A sputtering economy, implosions at financial institutions, or just plain bad management -- on any given day, investors can name a number of reasons to sell a stock. Yet while panic is never beneficial to investors, it's good practice to play devil's advocate with investments from time to time.

In Motley Fool CAPS, more than 125,000 members have weighed in on nearly 5,400 stocks, sharing bullish and bearish opinions alike.

When looking at technology powerhouse Hewlett-Packard (NYSE:HPQ) in CAPS, a total of 2,767 members have weighed in on its chances of continued success. I've already plucked out some of the bullish rationale backing Hewlett-Packard today, so here are three counterpoints to consider, courtesy of CAPS:

1. Nowhere safe
HP's printer segment is under attack from rivals, and in the server market, heavyweight Cisco (NASDAQ:CSCO) is expected to enter the market to bring heat on HP, IBM, Dell (NASDAQ:DELL), and Sun Microsystems (NASDAQ:JAVA). Some CAPS members feel that HP will need to seriously step up its R&D and launch new products to fend off the multiple attacks and stay competitive.

2. Lost its shine
A group of CAPS members think Hewlett-Packard doesn't produce the same quality products that it once did. Like Dell, it faces lower margins in a crowded market full of competition from around the globe. The argument for the commoditization of many of HP's segments keeps many wary.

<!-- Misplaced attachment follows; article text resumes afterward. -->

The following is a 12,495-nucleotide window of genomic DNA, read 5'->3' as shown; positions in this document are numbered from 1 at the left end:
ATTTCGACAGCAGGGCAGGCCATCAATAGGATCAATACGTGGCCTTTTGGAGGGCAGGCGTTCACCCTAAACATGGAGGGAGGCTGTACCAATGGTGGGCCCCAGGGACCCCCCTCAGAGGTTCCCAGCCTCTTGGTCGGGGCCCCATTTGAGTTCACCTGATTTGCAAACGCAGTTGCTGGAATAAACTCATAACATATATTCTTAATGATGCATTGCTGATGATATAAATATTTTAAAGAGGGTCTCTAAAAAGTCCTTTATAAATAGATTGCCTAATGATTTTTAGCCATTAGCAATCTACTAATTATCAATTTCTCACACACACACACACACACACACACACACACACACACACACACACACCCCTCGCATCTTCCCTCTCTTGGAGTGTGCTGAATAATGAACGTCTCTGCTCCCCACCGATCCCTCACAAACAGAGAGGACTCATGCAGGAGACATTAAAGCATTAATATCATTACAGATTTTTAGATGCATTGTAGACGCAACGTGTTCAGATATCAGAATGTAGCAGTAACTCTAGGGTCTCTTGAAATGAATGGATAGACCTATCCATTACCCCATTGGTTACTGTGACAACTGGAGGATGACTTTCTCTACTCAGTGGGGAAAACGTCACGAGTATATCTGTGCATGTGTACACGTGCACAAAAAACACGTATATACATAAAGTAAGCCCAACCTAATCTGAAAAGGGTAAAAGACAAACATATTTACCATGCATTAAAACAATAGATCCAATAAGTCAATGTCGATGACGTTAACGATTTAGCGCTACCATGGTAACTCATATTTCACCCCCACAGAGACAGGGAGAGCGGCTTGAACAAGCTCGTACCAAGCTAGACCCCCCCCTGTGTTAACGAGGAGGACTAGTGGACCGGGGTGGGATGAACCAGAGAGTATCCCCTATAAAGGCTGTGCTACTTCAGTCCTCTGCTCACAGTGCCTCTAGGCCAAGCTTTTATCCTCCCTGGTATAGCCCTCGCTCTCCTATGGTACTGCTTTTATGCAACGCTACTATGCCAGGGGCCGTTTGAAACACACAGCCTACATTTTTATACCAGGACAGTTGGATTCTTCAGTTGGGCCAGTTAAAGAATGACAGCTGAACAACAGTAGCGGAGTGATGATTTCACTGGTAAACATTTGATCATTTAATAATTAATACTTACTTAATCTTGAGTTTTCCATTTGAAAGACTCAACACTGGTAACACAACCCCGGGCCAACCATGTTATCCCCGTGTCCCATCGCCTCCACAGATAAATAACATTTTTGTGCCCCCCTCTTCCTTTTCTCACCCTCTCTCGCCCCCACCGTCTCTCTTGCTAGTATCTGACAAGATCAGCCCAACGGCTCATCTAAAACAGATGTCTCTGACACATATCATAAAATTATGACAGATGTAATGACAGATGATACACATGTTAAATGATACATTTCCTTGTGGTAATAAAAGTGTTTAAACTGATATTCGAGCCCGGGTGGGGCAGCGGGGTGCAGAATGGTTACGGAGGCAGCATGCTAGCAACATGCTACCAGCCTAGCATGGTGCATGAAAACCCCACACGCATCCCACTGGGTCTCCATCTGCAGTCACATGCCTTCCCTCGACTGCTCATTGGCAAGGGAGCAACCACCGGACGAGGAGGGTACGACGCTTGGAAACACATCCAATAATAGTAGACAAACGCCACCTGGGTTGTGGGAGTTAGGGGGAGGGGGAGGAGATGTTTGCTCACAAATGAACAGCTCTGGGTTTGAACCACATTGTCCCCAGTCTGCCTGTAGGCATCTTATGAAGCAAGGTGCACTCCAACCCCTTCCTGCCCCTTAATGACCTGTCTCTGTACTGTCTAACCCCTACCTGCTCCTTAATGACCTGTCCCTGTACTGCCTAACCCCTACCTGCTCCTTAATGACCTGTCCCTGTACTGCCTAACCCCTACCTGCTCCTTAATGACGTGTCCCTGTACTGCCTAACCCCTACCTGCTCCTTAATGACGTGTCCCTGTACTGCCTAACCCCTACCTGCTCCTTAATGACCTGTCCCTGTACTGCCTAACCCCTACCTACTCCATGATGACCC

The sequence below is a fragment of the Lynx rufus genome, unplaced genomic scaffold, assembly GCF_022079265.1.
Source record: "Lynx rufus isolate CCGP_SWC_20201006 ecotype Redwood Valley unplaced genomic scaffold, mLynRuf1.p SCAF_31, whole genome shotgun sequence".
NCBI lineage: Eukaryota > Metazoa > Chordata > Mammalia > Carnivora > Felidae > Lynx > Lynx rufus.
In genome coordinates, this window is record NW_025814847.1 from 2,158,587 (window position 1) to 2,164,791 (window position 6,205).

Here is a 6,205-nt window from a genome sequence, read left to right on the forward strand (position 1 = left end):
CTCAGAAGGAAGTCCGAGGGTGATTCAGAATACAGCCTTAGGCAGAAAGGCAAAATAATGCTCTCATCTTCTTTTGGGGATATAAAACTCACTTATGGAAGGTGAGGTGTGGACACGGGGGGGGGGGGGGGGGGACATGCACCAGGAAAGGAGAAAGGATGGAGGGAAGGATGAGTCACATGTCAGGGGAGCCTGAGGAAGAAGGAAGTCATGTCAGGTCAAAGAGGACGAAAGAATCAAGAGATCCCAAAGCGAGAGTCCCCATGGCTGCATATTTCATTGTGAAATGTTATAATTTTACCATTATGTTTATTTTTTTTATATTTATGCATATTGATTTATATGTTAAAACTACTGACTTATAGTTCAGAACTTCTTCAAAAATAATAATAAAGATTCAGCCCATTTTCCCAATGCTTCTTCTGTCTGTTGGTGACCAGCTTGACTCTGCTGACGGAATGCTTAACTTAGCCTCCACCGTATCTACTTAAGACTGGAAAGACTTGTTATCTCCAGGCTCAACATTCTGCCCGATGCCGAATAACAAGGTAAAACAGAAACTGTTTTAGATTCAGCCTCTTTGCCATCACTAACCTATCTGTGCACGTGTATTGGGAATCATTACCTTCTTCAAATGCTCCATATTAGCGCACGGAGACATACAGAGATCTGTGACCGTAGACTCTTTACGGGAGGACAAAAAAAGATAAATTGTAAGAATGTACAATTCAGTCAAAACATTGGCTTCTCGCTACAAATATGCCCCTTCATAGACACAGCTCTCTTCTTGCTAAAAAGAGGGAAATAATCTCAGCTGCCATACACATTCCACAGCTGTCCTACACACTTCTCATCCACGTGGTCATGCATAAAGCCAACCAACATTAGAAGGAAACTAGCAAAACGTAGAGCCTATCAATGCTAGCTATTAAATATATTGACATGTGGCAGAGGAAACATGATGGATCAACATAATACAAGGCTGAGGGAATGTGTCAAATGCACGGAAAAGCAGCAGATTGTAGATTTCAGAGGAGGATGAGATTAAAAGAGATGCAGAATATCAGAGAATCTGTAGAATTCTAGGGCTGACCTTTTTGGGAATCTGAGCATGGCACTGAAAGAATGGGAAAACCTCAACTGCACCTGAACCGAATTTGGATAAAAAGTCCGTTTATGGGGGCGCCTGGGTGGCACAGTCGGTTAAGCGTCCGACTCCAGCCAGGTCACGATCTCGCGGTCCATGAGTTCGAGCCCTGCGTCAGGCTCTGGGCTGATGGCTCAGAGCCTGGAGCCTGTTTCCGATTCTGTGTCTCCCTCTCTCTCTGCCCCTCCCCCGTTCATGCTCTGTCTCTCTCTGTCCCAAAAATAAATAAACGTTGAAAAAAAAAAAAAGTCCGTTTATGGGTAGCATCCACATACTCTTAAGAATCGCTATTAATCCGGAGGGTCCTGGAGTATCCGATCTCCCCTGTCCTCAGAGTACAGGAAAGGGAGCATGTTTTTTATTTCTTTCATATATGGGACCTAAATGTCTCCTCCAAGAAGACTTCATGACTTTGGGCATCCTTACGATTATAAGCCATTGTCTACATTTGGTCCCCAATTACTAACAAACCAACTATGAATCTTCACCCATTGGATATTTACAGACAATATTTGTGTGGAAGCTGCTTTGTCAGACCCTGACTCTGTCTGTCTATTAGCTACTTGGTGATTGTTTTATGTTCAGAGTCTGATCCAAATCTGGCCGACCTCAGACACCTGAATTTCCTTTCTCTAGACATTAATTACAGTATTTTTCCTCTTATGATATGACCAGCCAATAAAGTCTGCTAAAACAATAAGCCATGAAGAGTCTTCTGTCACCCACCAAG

3. The netbook effect
Falling computer sales are taking their toll on PC makers HP and Dell, as well as chipmakers Intel (NASDAQ:INTC), AMD (NYSE:AMD), and NVIDIA (NASDAQ:NVDA), and almost everyone else but Acer, which is leading the low-profit netbook market. In this economy, netbooks are about the only thing gaining momentum, but the damage they could potentially do to margins in laptop sales has more than a few investors shaking in their boots.

Of course, Hewlett-Packard has survived and thrived despite dozens of obstacles in the past. But the question about whether the company's future is as bright as the past is why CAPS is such a great resource to augment your own analysis.

To see what the very best CAPS members are saying now about Hewlett-Packard, just click on over to Motley Fool CAPS and have a look -- it's all free, and even open to your opinion.

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Fool contributor Dave Mock's 15 minutes of fame was more like three seconds blurred in the background of local news footage. He owns shares of Intel and NVIDIA. Intel and Dell are Inside Value recommendations. NVIDIA is a Stock Advisor selection. The Fool owns shares and covered calls of Intel. The Fool's disclosure policy will break you long before waterboarding is necessary.